Jean said: linda please post and tell us if you ever get any info about your grandmother's quilts... jeanL

I will gladly post, if I do hear anything. Hey, you never know! It would be so wonderful to have one or more of her quilts made known to our family, somehow, even if in the form of a photo. As I make reproductions, it would be really cool to try to reproduce one of hers. I really believe in the power of coincidences! My post was a "long shot", but you never know! I've heard bizarre stories of twins separated at birth being reunited through some chance meeting, or a chance mutual friend. So, if things like that can happen, one of Helen Derry's quilts might actually be known to someone on this digest! It's entirely possible that my grandmother did sign her quilts, or at least a few signature squares somewhere along the line (I sure have!) and someone right on this digest might very well have one of these quilts tucked away or displayed! Displayed and loved would be MY choice, of course! Incidentally, just some "trivia". My grandmother, was actually the great granddaughter of Edwin Booth (owner, actor and manager of The Booth Theater) and brother of John Wilkes Booth, who killed Abraham Lincoln. The family was so embarrassed and kept this a secret until well after my grandmother was dead. We find it "interesting" nowadays, that's all. But, a quilt made by her was from a "historic" family! : ) Thanks for your interest! Linda Heminway

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Subject: Re: special request From: NewmanQuiltShopaol.com Date: Wed, 14 Apr 2004 08:41:27 EDT X-Message-Number: 7

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Hello, Just read your note and was thinking about my Grandmother's quilts that are out in my building. I did reproduce one for my daughter's wedding and sent another to one of my daughters. I have reproduced several antique quilts and in fact nearly all the quilt I have made for books that I have in print are reproductions of some time period. You might want to reproduce some from AQAS books that I have done. They are string pieced quilts with style, vertical quilts with style, charm quilts with style and quilts from nine blocks. YOu could also study a lot of quilts in Vintage Quilts a price guide for quilts.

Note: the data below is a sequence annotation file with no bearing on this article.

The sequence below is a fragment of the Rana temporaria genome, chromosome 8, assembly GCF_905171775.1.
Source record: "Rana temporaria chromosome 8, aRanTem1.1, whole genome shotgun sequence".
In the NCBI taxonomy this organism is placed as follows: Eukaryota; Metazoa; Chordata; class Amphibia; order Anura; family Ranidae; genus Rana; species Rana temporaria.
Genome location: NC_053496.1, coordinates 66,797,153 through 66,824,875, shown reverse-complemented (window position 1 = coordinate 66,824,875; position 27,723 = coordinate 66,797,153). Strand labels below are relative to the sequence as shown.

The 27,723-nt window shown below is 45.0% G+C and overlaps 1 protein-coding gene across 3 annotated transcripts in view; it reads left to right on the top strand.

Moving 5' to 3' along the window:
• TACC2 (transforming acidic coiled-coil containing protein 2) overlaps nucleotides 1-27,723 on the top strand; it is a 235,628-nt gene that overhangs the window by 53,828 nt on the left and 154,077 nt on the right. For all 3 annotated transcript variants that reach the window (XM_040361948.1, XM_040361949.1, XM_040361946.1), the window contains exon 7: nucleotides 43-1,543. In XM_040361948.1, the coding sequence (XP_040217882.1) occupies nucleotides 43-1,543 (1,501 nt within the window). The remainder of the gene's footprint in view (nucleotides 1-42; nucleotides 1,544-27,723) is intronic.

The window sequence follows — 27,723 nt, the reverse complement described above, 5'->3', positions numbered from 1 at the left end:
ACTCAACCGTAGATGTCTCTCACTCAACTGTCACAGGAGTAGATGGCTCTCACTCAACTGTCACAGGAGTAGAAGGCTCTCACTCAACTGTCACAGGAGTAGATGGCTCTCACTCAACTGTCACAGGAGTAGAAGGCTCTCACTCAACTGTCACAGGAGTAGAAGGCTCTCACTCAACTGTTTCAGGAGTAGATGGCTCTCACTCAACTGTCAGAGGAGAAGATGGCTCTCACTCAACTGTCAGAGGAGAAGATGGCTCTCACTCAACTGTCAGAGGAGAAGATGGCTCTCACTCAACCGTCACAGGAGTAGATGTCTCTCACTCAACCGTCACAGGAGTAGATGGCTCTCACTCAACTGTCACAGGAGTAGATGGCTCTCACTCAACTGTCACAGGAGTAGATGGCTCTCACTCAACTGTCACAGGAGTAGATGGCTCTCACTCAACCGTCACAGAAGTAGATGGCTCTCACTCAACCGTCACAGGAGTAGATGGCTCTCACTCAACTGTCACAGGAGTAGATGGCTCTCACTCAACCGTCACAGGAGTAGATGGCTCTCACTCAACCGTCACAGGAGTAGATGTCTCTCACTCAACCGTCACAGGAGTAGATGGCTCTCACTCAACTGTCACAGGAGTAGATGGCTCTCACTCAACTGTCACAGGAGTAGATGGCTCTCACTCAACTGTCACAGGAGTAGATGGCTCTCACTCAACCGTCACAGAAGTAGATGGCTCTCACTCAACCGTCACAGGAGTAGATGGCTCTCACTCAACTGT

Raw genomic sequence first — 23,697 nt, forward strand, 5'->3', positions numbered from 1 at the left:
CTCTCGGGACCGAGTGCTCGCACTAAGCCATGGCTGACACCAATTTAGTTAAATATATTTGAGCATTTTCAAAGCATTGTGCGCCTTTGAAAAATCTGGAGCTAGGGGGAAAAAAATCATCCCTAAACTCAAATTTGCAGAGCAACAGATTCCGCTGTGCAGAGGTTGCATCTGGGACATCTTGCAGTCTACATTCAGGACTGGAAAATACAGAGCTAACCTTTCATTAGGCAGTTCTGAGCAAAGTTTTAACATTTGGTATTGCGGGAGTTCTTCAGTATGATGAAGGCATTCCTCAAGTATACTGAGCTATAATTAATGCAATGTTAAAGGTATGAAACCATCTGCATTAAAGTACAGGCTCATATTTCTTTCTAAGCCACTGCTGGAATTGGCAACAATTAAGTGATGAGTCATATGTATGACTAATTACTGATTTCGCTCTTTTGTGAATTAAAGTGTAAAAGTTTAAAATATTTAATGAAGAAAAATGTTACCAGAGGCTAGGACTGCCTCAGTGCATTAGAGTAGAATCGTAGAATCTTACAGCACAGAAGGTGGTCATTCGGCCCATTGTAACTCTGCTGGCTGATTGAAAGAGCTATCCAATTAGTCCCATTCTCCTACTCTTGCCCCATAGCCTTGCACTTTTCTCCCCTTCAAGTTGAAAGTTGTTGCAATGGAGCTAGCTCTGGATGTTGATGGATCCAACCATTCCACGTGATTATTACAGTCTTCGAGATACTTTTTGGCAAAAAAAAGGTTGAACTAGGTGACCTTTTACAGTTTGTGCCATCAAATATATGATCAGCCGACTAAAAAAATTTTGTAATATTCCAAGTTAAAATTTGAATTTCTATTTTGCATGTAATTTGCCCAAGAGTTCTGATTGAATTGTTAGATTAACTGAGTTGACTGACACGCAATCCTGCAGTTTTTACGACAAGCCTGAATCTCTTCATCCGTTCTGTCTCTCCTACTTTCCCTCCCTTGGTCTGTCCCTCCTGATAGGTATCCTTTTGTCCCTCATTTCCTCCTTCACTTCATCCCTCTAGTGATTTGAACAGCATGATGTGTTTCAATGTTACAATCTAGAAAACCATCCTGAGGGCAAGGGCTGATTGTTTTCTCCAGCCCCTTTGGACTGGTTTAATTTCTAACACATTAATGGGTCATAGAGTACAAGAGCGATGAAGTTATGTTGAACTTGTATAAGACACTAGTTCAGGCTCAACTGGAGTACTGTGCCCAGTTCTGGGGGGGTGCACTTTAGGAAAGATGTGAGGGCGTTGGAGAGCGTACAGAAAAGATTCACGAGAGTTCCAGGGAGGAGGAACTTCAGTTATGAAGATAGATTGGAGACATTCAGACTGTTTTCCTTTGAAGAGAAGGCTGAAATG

I do a wonderful two day class on detecing the date and I also do a lecture on 200 years of quiltmaking. If I can answer any questions please contact me at NewmanQuiltShopa0l.com

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Subject: Re: special request From: Gail Ingram <gingramtcainternet.com> Date: Wed, 14 Apr 2004 07:57:15 -0500 X-Message-Number: 8

Linda,

I'd hang in there. See if your local paper will do a feature and if not, take out a small add. Make posters and place them wherever your town permits.

After decades (DECADES!!!) of searching for a special quilt top made by a great grandmother, I discovered it on eBay (see Study Group, DSQSG on Kris' site).

Hope floats!

Gail

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Subject: Re: qhl digest: April 13, 2004 From: "Charlotte Bull" <charloumo-net.com> Date: Wed, 14 Apr 2004 08:47:04 -0500 X-Message-Number: 9

I know nothing legal...but I have common sense and a sense of humor. I think Mary is right in her assessment of copyright on "quilt" as a product name and how the name was formulated, but I can imagine the uproar if the entire quilt world learns of this. Just think of the stink that went up over the bad ad on the "quilted TT" - remember, they were at quilting frame quilting with knitting needles, or was it crochet hooks? Anyway we gave them a rough time until they corrected the ad and now they are a big contributor money-wise to certain quilt shows!!! They'll never live it down. I think it's a tad funny that not one of the brilliant guys at the ag company caught the possibilities. Why QUILT magazine could take them to court? How in the world did it pass the copyright authorities. It is generic word but it is also a long time name of that magazine and as title for books. What is relationship of book titles as far as copyright laws? Any info?

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Subject: Re: qhl digest: April 13, 2004 From: Mary Persyn <Mary.Persynvalpo.edu> Date: Wed, 14 Apr 2004 09:31:29 -0500 X-Message-Number: 10

Book titles are not copyright-able.

Charlotte Bull wrote:

> What is relationship of >book titles as far as copyright laws? Any info? > > >--- > >

-- Mary G. Persyn 219-465-7830 Associate Dean for Library Services School of Law Library Valparaiso University 656 S. Greenwich St. Valparaiso, IN 46383 Mary.Persynvalpo.edu Fax: 219-465-7917

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Subject: chintz and calico From: "Crandall Associates" <rcrandalmaine.rr.com> Date: Wed, 14 Apr 2004 10:46:45 -0400 X-Message-Number: 11

This is a multi-part message in MIME format.